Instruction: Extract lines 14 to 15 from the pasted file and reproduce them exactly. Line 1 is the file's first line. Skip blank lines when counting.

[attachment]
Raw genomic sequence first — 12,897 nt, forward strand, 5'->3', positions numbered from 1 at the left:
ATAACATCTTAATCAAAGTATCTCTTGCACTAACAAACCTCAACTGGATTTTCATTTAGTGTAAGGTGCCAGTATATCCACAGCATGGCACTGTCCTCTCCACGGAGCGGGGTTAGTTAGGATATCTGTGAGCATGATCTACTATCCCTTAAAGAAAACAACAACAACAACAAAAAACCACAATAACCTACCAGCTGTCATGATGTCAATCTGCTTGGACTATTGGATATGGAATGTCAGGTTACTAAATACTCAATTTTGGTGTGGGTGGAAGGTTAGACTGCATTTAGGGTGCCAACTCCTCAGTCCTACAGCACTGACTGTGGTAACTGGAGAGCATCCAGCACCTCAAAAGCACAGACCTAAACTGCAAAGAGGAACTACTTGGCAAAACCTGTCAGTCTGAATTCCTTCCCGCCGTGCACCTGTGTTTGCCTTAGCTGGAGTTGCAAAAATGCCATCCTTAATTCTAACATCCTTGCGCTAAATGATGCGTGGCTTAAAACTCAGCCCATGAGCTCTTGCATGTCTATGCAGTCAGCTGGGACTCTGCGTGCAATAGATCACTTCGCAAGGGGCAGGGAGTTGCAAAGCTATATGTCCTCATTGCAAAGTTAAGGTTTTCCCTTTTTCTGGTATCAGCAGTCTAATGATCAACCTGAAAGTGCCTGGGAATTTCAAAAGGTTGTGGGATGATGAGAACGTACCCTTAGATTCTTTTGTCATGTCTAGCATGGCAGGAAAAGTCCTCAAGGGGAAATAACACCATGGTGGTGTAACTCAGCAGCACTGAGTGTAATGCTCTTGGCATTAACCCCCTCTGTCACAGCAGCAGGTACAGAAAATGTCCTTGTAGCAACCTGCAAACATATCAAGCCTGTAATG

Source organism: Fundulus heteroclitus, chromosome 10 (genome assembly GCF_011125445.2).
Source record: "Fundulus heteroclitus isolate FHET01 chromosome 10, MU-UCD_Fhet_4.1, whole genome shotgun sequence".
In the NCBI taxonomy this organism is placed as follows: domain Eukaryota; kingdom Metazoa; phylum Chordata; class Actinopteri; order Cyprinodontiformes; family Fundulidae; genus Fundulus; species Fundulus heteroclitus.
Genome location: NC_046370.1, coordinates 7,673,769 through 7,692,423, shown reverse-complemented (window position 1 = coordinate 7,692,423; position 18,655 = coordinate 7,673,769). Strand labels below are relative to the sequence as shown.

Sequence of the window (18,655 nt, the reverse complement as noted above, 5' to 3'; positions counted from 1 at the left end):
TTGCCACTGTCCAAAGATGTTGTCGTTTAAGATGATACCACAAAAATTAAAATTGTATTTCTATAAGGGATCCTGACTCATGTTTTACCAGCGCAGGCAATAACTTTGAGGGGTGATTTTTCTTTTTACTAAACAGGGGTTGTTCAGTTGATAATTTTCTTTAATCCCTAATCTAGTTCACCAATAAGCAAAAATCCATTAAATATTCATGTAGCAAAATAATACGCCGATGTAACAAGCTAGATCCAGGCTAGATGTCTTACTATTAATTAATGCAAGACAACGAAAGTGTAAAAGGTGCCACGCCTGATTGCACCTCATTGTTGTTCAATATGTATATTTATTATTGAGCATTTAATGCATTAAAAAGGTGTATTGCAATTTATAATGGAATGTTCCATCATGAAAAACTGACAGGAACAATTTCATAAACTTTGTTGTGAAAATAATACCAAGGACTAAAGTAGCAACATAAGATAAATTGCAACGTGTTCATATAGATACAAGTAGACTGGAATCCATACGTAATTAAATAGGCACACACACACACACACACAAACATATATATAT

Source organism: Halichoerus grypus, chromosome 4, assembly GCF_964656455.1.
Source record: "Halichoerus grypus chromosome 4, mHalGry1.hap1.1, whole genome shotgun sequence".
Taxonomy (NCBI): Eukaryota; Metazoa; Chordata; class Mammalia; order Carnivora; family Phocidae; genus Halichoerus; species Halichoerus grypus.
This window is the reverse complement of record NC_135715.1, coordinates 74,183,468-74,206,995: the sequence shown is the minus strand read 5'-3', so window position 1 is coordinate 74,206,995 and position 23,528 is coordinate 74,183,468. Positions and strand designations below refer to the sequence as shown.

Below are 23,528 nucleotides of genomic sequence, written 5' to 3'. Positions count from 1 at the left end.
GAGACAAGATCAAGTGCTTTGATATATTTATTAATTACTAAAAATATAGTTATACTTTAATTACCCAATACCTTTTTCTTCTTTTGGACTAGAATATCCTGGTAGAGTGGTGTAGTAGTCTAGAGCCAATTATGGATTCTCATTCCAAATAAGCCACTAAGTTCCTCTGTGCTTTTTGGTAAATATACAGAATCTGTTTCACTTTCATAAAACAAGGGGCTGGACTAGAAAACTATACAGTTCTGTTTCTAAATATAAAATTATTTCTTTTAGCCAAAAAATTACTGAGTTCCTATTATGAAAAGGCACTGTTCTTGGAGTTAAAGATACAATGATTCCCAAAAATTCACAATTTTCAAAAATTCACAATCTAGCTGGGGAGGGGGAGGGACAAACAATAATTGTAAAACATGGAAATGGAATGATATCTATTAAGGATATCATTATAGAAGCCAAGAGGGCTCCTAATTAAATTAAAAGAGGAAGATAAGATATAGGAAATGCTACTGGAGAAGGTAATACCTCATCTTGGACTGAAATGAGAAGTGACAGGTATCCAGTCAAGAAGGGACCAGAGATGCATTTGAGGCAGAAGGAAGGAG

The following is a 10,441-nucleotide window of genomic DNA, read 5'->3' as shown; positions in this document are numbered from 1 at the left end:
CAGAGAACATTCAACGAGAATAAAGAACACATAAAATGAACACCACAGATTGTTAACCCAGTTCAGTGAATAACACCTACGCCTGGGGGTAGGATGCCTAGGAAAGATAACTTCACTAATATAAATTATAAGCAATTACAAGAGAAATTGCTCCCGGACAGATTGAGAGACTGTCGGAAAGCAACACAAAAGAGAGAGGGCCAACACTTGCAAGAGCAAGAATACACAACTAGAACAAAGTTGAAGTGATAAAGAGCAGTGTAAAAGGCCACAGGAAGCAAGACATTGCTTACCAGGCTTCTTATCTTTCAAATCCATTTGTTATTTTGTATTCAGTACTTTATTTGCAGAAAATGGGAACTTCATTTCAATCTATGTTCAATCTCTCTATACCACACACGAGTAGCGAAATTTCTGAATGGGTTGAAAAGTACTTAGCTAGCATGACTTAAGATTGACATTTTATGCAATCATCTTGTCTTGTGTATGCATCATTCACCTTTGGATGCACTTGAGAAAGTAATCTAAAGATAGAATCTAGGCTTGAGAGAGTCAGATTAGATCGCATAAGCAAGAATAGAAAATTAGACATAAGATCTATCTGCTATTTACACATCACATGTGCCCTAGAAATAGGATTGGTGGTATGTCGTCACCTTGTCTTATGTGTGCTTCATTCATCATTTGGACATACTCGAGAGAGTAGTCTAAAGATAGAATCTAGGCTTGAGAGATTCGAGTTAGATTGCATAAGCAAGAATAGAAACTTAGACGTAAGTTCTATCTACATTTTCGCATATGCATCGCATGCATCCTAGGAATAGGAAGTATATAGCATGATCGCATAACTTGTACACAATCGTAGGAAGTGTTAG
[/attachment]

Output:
GAGACAAGATCAAGTGCTTTGATATATTTATTAATTACTAAAAATATAGTTATACTTTAATTACCCAATACCTTTTTCTTCTTTTGGACTAGAATATCCTGGTAGAGTGGTGTAGTAGTCTAGAGCCAATTATGGATTCTCATTCCAAATAAGCCACTAAGTTCCTCTGTGCTTTTTGGTAAATATACAGAATCTGTTTCACTTTCATAAAACAAGGGGCTGGACTAGAAAACTATACAGTTCTGTTTCTAAATATAAAATTATTTCTTTTAGCCAAAAAATTACTGAGTTCCTATTATGAAAAGGCACTGTTCTTGGAGTTAAAGATACAATGATTCCCAAAAATTCACAATTTTCAAAAATTCACAATCTAGCTGGGGAGGGGGAGGGACAAACAATAATTGTAAAACATGGAAATGGAATGATATCTATTAAGGATATCATTATAGAAGCCAAGAGGGCTCCTAATTAAATTAAAAGAGGAAGATAAGATATAGGAAATGCTACTGGAGAAGGTAATACCTCATCTTGGACTGAAATGAGAAGTGACAGGTATCCAGTCAAGAAGGGACCAGAGATGCATTTGAGGCAGAAGGAAGGAG

The following is a 10,441-nucleotide window of genomic DNA, read 5'->3' as shown; positions in this document are numbered from 1 at the left end: